The book was published by Knopf in 1974 as The CIA and the Cult of Intelligence.[15] It was printed with blanks for deleted passages and boldface type for the 171 deletions which CIA originally requested and later withdrew.[16]

Later writing[edit]

In 1978, Marchetti published an article about the JFK assassination in the far-right newspaper of the antisemitic[17] Liberty Lobby, The Spotlight. Marchetti, a proponent of the organized crime and the CIA conspiracy theory, claimed that the House Select Committee on Assassinations revealed a CIA memo from 1966 that named E. Howard Hunt, Frank Sturgis and Gerry Patrick Hemming in the JFK assassination. Marchetti also claimed that Marita Lorenz offered sworn testimony to confirm this. The HSCA reported that it had not received such a memo and rejected theories that Hunt was involved in a plot to kill Kennedy.[18]

In 1981, Hunt sued the Liberty Lobby and Marchetti for defamation and won $650,000 in damages. Liberty Lobby, represented by attorney Mark Lane, appealed the verdict. On February 1, 1985, Marchetti stated that key parts of his articles were based upon rumors that he heard from Penthouse columnist Bill Corson and that he had no corroboration of Corson's story.[18] Corson had provided an earlier deposition stating that he not discussed the rumors with Marchetti.[18] Marchetti and Liberty Lobby won the appeal in 1985.[19] Commenting afterward, two jurors rejected that the conspiracy theories offered by Lane influenced the verdict.[19] Lane's 1991 book Plausible Denial, develops the claims he presented in the trial.

In 1989, Marchetti presented a paper on the CIA at the Ninth International Revisionist Conference held by the Holocaust denial organisation Institute for Historical Review (IHR).[2]

Marchetti edited the New American View newsletter,[20] which described its aim as to "document for patriotic Americans... the excess of pro-Israelism, which warps the news we see and hear from our media, cows our Congress into submission, and has already cost us hundreds of innocent, young Americans in Lebanon and elsewhere."[2] He also co-published the Zionist Watch newsletter with Mark Lane, and published ADL and Zionism, by Paul Goldstein and Jeffrey Steinberg, who were both closely associated with the LaRouche movement.[2][21]

Personal life and death[edit]

Marchetti suffered from dementia in his last years. He died at his home in Ashburn, Virginia at the age of 88 on October 19, 2018.[22]




Republished in the Journal of Historical Review, vol. 17, no. 5 (Sep./Oct. 1998), p. 14.


  • The Rope-Dancer. New York: Grosset & Dunlap (1971). ISBN 0448024608, 978-0448024608. OCLC 159470.
  • The CIA and the Cult of Intelligence, with John D. Marks. New York: Knopf (1974). ISBN 978-0394482392.

Book reviews[edit]

Republished: Journal of Historical Review, vol. 14, no. 3 (May-Jun. 1994), p. 43.



  • New American Views (as editor). Washington, D.C. (1988–). OCLC 20463595.
"Monitoring the special relationship between the United States and Israel."
  • Zionist Watch (as co-publisher, with Mark Lane).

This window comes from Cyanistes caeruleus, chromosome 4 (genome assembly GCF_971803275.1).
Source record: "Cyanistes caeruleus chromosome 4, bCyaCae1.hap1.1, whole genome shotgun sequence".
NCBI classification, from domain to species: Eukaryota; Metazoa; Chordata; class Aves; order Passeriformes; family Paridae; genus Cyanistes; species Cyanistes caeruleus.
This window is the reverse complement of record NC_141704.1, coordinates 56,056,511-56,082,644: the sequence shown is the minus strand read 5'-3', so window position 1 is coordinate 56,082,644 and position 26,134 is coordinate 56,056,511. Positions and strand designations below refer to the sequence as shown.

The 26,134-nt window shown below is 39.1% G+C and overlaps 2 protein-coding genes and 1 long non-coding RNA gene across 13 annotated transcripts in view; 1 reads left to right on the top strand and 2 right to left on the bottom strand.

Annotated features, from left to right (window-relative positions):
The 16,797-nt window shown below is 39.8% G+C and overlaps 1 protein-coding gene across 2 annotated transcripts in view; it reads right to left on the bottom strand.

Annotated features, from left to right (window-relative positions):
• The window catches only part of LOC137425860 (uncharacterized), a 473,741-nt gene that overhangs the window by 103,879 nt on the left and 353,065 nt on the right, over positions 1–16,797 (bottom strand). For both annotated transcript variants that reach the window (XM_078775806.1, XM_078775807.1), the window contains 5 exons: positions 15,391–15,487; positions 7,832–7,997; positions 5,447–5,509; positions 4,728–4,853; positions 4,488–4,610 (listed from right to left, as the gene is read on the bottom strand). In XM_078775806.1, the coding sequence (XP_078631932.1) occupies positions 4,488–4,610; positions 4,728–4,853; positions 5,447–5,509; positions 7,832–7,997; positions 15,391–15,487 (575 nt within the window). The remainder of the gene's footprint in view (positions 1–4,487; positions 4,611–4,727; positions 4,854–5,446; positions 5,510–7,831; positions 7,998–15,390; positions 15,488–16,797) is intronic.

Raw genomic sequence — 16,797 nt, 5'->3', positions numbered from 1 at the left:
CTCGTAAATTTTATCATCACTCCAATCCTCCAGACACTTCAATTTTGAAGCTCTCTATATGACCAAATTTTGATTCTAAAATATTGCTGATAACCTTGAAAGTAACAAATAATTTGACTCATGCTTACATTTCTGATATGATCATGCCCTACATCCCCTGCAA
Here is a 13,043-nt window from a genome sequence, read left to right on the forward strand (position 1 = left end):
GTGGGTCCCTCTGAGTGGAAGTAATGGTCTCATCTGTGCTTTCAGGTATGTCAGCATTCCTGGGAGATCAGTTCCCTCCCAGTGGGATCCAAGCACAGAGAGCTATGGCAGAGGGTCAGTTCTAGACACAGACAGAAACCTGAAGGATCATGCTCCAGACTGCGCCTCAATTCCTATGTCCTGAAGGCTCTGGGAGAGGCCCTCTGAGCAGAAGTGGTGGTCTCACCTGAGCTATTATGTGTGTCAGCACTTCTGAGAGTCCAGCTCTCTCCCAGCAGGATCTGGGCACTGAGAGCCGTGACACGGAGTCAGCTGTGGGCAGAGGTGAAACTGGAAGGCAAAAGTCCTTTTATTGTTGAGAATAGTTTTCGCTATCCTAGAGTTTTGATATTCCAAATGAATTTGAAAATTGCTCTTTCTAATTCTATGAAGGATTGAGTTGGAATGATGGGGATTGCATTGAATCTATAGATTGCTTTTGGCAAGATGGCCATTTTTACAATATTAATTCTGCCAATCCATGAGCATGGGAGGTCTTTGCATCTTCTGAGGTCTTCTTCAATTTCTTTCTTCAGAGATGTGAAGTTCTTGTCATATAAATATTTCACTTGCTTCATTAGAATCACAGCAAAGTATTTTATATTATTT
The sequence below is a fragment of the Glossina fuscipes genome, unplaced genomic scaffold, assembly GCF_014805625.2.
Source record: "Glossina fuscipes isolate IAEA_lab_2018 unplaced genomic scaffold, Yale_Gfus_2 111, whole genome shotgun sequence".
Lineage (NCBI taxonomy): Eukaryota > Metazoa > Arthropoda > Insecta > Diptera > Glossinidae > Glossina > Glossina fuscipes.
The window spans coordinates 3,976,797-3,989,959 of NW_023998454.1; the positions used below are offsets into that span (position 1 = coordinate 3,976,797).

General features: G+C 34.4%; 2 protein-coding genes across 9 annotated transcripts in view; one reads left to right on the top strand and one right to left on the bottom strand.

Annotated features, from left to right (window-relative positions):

Republished in the Journal of Historical Review, vol. 9, no. 3 (Fall 1989), pp. 305–320.

See also[edit]

Further reading[edit]


  1. ^ Schudel, Matt (October 27, 2018). "Victor Marchetti, disillusioned CIA officer who challenged secrecy rules, dies at 88". The Washington Post.
  2. ^ a b c d Berlet, Chip. "Populist Party/Liberty Lobby Recruitment of Anti-CIA Critics". Political Research Associates. Archived from the original on April 14, 2012. Retrieved April 13, 2012.
  3. ^ Warner, John S. (1977). "The Marchetti Case; New Case Law" (PDF). Studies in Intelligence. 21 (1): 12. Archived from the original (PDF) on January 23, 2017.
  4. ^ a b c Warner 1977, p. 1.
  5. ^ a b c d e f g Warner 1977, p. 2.
  6. ^ Pilger, John. A Secret Country. London: Vintage Books (1992), pp. 185, 197-98, 210, 216, 225, 353, 362. ISBN 978-0099152316.
  7. ^ Barnet, Richard J. "The CIA's New Cover." New York Review of Books (December 30, 1971). ISSN 0028-7504.
  8. ^ a b Waint, Jon A. "Spy Fiction, Spy Reality." American Intelligence Journal, vol. 22 (Spring/Summer 2004), p. 25.
  9. ^ Warner 1977, p. 3-4.
  10. ^ Warner 1977, p. 5.
  11. ^ "Author to Defy Court on Book Ban". Chicago Tribune. Vol. 125, no. 347 (Final ed.). Chicago Tribune Company. December 12, 1972. Section 1A, page 7. Retrieved July 31, 2017.
  12. ^ a b Warner 1977, p. 6.
  13. ^ Warner 1977, p. 6-7.
  14. ^ Warner 1977, p. 8-9.
  15. ^ Marchetti, Victor; Marks, John D. (1974). The CIA and the Cult of Intelligence. New York: Knopf. ISBN 978-0-394-48239-2.
  16. ^ Warner 1977, p. 10.
  17. ^ Upi (February 13, 1982). "Lobby Is Called a 'Hate' Group". The New York Times. ISSN 0362-4331. Retrieved February 15, 2019.
  18. ^ a b c Doig, Stephen K. "Ex-CIA agent admits he used JFK 'rumors.'" Miami Herald (February 2, 1985), p. 2B. Archived by the Central Intelligence Agency and
  19. ^ a b Doig, Stephen K. "Hunt-JFK article 'trash' but not libelous, jury finds." Miami Herald (February 7, 1985), p. 1A. Archived by the Central Intelligence Agency and
  20. ^ Hatonn, Gyeorgos Ceres. Coalescence. Phoenix Source Distributors, Inc. (1993), p. 84.
  21. ^ " The Cult Controversy". The Washington Post. May 6, 1997. Archived from the original on May 6, 1997. Retrieved February 25, 2023.
  22. ^ Schudel, 2018

External links[edit]